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A windmill is a device for extracting kinetic energy from the moving air. The moving air is used to turn large blades. In modern windmills, the turning blades are used to rotate magnets near loops of wire, which creates electric currents. In this way, kinetic energy in the wind is turned into electric energy and fed into the power grid.

Suppose that when the wind blows at 5.0 m/s the kinetic energy per unit time that blows past a windmill is 0.50 MJ/s This is also known as 0.5 MW The W stands for watts. One watt is one joule per second, so the kinetic energy of the air passing by the windmill per unit time is half a megawatt or half a megajoule per second. Energy per unit time is called power, so the watt is the SI unit for power.

Windmills cannot capture all the kinetic energy from the air passing by them. This is because if they did, the air would come to a stop, and would pile up behind the windmill, preventing any more air from getting through.

The maximum possible efficiency of a windmill is called the Betz limit. At the Betz limit, a windmill can extract 16/27 of the kinetic energy of air passing through it. Even this is just the theoretical maximum efficiency; real windmills are not quite this effective.

Suppose that the wind speed increases to 10.0 m/s If the windmill we considered before can operate at 80% of the Betz limit, how many megawatts of power does it produce?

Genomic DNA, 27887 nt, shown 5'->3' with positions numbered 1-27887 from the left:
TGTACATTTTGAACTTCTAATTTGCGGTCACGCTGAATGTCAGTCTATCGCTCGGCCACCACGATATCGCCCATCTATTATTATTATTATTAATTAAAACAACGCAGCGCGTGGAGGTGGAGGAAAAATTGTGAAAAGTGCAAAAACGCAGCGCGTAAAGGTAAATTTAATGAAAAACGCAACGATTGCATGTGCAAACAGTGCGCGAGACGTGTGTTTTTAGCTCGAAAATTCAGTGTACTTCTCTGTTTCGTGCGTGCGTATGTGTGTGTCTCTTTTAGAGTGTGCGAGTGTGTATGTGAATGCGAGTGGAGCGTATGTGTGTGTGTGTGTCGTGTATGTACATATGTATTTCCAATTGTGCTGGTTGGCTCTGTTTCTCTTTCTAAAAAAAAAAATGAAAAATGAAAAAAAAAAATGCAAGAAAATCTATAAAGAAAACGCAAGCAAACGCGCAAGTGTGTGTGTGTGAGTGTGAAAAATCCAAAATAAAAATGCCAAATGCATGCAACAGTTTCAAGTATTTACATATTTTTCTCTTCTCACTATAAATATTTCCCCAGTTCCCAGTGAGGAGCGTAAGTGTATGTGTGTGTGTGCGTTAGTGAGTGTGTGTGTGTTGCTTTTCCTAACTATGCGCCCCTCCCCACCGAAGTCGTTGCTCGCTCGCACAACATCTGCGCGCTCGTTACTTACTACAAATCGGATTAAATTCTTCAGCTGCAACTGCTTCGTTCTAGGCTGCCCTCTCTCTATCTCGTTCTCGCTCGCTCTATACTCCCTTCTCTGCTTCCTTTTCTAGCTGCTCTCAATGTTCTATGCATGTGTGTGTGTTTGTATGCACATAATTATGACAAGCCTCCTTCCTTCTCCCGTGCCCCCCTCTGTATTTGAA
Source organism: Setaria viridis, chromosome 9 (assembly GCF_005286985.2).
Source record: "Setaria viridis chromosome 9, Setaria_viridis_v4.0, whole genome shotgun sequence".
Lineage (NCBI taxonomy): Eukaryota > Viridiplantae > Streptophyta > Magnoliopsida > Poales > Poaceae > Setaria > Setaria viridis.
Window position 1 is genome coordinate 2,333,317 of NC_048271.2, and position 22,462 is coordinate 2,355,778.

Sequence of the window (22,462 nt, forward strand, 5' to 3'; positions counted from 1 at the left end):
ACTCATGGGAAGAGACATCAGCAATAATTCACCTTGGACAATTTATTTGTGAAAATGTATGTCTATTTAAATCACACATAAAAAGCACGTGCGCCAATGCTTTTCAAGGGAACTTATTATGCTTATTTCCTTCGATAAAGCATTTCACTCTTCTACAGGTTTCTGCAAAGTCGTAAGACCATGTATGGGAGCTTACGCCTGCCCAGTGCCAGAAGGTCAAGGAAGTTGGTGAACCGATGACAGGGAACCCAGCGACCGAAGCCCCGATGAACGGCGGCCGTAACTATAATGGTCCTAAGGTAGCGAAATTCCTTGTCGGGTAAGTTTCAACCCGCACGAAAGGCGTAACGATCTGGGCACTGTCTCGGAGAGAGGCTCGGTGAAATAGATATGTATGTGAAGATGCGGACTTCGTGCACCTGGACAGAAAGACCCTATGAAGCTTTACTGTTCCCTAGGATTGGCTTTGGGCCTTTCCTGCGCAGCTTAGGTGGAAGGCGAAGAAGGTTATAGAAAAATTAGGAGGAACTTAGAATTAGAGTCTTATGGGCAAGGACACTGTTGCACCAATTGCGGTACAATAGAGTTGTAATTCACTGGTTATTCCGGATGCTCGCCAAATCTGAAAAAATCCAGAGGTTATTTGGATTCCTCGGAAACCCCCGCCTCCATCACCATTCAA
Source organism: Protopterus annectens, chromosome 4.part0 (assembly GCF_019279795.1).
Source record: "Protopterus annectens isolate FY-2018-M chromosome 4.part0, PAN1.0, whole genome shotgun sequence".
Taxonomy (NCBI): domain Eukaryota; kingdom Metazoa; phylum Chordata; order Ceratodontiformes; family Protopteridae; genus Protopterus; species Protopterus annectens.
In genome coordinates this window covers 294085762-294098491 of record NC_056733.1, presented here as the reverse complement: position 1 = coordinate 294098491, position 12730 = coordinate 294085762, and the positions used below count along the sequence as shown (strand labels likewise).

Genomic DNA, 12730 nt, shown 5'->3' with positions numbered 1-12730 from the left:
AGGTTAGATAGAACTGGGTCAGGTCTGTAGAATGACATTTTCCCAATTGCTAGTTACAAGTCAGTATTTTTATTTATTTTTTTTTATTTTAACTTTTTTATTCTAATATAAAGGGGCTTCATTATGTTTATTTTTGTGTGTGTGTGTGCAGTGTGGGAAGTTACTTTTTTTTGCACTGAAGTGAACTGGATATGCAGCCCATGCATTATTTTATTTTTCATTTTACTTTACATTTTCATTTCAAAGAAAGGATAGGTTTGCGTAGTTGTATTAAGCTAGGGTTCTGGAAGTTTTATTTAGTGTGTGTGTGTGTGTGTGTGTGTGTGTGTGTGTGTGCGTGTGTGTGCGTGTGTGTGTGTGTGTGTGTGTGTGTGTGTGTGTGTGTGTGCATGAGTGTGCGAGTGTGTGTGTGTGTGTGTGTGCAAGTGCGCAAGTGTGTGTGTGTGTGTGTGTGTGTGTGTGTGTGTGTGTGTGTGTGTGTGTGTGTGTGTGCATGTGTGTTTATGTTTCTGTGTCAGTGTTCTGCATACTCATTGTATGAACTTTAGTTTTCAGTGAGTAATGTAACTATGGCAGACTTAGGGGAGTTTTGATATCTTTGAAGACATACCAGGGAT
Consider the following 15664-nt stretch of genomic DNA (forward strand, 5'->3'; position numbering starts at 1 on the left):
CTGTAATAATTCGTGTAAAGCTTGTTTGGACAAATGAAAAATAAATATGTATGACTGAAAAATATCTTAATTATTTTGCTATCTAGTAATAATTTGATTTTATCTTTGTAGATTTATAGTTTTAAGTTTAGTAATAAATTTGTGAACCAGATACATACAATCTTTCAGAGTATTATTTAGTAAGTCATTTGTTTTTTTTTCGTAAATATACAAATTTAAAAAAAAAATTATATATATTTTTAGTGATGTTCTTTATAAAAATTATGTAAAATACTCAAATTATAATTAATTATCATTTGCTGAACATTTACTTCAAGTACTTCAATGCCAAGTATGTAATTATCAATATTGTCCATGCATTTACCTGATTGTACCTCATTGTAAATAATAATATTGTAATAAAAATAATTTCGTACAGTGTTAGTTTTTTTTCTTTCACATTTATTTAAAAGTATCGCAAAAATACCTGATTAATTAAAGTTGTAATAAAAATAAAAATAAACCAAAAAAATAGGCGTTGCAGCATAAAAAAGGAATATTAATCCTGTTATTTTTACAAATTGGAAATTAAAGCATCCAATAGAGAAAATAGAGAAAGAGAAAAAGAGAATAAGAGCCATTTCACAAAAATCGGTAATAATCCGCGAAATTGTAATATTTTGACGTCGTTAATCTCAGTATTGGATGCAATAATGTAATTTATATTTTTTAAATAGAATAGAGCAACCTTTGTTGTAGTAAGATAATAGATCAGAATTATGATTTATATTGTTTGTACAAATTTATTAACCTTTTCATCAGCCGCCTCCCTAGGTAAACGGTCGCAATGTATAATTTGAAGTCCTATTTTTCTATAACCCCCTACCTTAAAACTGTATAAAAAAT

Jul 18, 2021
 #1
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+2

Hello, I hope this answers your question.

From reading, here are the useful facts to solve this question:

 

1-A windmill is a device for extracting kinetic energy from the moving air.

2- kinetic energy in the wind is turned into electric energy. Denote kinetic energy: \(E_k\) and electrical energy: \(E_e\)

3-Suppose that when the wind blows at 5.0 m/s the kinetic energy per unit time that blows past a windmill is 0.50 MJ/s

Let the initial speed: \(v_{initial}=5.0 m/s\), and given the initial kinetic energy, \(E_k=0.50*10^6 J\) 
Hint: (Although the text is talking about power and energy, they are the same here due to "1 second" (Since P=E/t -->P=E if t=1))

 

By the Kinetic Energy equation:

\(E_k=\frac{1}{2}mv^2\), we can find the mass, m of the air. \(m=\frac{2E_k}{v^2}=\frac{2*0.50*10^6}{(5.0)^2}=40 000 kg\)     (1)

 

4-Windmills cannot capture all the kinetic energy from the air passing. 

From this, we deduce that windmills are not 100% efficient (Thus, we will use the equation of Efficiency), and the text explained this further:

5-The maximum possible efficiency of a windmill is called the Betz limit. Given, the theoretical Betz limit: 16/27 of the kinetic energy of air passing through it.

 

Now to the question:
Suppose that the wind speed increases to 10.0 m/s  (Denote, \(v_{final}=10.0m/s\))